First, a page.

Is Lewis’s ontology qualitatively or ideologically parsimonious?

David Lewis believes in lots of things.  He believes in human beings, and animals and plants; he believes in tables, and statues and universities; he believes in planets, and solar systems and galaxies.  And he believes in sets of such things, and sets of sets of such things, and sets which have only other sets as members.  And so on.  But so far, so mundane: there’s nothing there that plenty of philosophers don’t believe in.  But Lewis also believes in unicorns, and gods, and ghosts, and golden mountains.  Lewis thinks there’s a talking donkey who spends his days giving a completely accurate account of your life.  Lewis thinks that somewhere there is an infinite sequence of intrinsic duplicates of you doing a conga line.
That’s a pretty wild ontology.  Unless you’re a philosopher who believes in something that, as a matter of fact, just could not exist, then Lewis believes in everything you believe in and – chances are – an awful lot more.  How is this ontological extravagance to be justified?  Lewis offers two different answers to this justificatory challenge.  His more commonly mentioned answer is as follows.
The Cost-Benefit Response:
It is indeed a lavish ontology that is proposed.  It is a cost to accept that there are so many things: it is a pro-tanto reason not to accept the proffered theory that it posits so many things.  But this cost is outweighed by the benefits afforded by the theory.  If it is true then it provides for a reduction of the modal, an ontological identification of propositions and properties with sets of individuals, and so on.  These benefits outweigh the admitted ontological costs.  So on the balance of costs versus benefits, the theory should be accepted, and the lavish ontology embraced.
Here Lewis is admitting that his ontology comes at a price, but that it is a price worth paying.  But elsewhere he refused to admit that there is even a price to be paid.  He offers instead the following answer to the justificatory challenge.
The No-Cost Response:
The extra things postulated are just more things of the same kind that we all already believed in.  To believe in more kinds of thing is a cost, but to believe in more tokens of a kind of thing you already believe in is no additional cost.  Thus the postulation of this additional ontology is not even a cost that needs to be paid.  It is not even a pro-tanto reason not to accept the proffered theory that it posits so many things, given that they are things of a kind with things postulated by the theory’s salient rivals anyway.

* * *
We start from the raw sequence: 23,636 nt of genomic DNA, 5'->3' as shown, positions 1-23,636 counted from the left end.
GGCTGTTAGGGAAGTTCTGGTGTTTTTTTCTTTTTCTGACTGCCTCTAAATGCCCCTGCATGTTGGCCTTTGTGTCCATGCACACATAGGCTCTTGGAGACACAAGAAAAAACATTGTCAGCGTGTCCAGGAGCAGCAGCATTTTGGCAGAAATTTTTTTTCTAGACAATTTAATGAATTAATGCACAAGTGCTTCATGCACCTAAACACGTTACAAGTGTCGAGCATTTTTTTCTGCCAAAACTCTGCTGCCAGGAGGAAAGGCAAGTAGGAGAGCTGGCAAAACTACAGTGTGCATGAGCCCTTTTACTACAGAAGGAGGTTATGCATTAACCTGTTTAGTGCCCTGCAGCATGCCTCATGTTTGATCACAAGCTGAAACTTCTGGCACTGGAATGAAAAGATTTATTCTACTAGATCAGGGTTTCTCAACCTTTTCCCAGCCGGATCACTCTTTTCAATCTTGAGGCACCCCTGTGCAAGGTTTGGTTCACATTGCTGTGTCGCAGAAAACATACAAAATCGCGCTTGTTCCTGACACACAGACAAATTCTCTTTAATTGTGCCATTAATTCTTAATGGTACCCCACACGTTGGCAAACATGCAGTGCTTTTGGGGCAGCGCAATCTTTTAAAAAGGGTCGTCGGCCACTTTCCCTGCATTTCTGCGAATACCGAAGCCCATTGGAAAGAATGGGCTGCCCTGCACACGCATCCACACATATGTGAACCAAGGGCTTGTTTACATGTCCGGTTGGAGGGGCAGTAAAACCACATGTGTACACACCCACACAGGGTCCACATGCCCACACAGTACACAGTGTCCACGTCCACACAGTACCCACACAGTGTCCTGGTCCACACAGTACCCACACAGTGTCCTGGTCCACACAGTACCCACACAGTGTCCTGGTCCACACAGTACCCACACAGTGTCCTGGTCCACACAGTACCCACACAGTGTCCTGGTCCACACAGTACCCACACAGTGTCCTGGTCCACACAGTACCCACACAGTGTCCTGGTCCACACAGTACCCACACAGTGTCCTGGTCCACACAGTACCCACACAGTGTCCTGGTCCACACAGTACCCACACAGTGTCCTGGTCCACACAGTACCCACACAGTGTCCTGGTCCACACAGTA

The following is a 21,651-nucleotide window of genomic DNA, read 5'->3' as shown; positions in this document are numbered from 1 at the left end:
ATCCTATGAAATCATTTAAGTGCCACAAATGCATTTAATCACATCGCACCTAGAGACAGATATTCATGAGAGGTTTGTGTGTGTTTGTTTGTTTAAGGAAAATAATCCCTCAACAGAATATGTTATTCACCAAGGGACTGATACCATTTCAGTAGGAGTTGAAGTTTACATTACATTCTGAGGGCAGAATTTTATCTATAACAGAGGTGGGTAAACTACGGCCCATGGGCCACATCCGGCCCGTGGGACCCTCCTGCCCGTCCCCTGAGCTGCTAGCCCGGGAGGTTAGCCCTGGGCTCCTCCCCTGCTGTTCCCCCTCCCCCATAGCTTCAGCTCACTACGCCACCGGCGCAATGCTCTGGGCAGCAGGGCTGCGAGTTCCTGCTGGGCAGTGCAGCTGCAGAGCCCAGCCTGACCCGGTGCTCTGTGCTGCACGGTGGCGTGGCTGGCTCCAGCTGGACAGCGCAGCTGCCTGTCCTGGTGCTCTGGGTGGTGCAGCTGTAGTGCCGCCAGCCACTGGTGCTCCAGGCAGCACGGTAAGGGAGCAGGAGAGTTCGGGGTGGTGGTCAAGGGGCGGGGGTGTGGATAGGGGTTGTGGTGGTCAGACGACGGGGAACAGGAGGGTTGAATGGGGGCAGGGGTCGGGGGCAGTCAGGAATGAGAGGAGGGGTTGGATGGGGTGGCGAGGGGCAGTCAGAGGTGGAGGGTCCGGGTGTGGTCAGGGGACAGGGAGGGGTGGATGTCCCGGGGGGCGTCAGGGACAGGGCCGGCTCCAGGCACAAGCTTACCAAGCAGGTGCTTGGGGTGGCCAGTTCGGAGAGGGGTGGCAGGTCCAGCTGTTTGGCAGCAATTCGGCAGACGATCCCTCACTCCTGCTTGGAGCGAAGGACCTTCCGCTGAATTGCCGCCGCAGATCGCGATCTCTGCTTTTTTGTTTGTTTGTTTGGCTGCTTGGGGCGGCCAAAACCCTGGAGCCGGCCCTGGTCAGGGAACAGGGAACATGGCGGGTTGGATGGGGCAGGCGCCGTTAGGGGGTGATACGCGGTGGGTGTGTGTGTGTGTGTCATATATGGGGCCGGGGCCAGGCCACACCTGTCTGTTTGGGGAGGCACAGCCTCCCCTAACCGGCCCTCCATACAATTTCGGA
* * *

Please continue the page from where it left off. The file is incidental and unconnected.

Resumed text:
The former response sees the ontology as a cost to be outweighed, the latter doesn’t even acknowledge it as a cost.  Lewis distinguishes between a principle of quantitative parsimony which tells you to minimise the number of things postulated, and principle of qualitative parsimony which tells you to minimse the number of kinds of things postulated.  He admits the latter as a good rule, but doesn’t think he is breaking it; he admits to breaking the former, but doesn’t recognize it as a good rule to be obeyed.
I’m not interested here in which response to the justificatory challenge Lewis would do better to rely on.  My question here is: is Lewis correct when he says, in the No-Cost Response, that his theory is a pro-tanto offense only against quantitative parsimony and not against qualitative parsimony?
Joseph Melia argued that Lewis was wrong: that his ontology sinned against qualitative parsimony as well.  Indeed, that Lewis’s ontology maximally sins against qualitative parsimony, since it admits the existence of things for any kind of thing that there could be.  The only way to do worse on qualitative parsimony would be to believe in some kinds of thing that couldn’t exist.  But provided that we’re only concerned with theories that refrain from postulating impossibilia, Lewis’s proposed ontology is maximally qualitatively unparsimonious: for every kind of thing there could be, Lewis believes in things of that kind.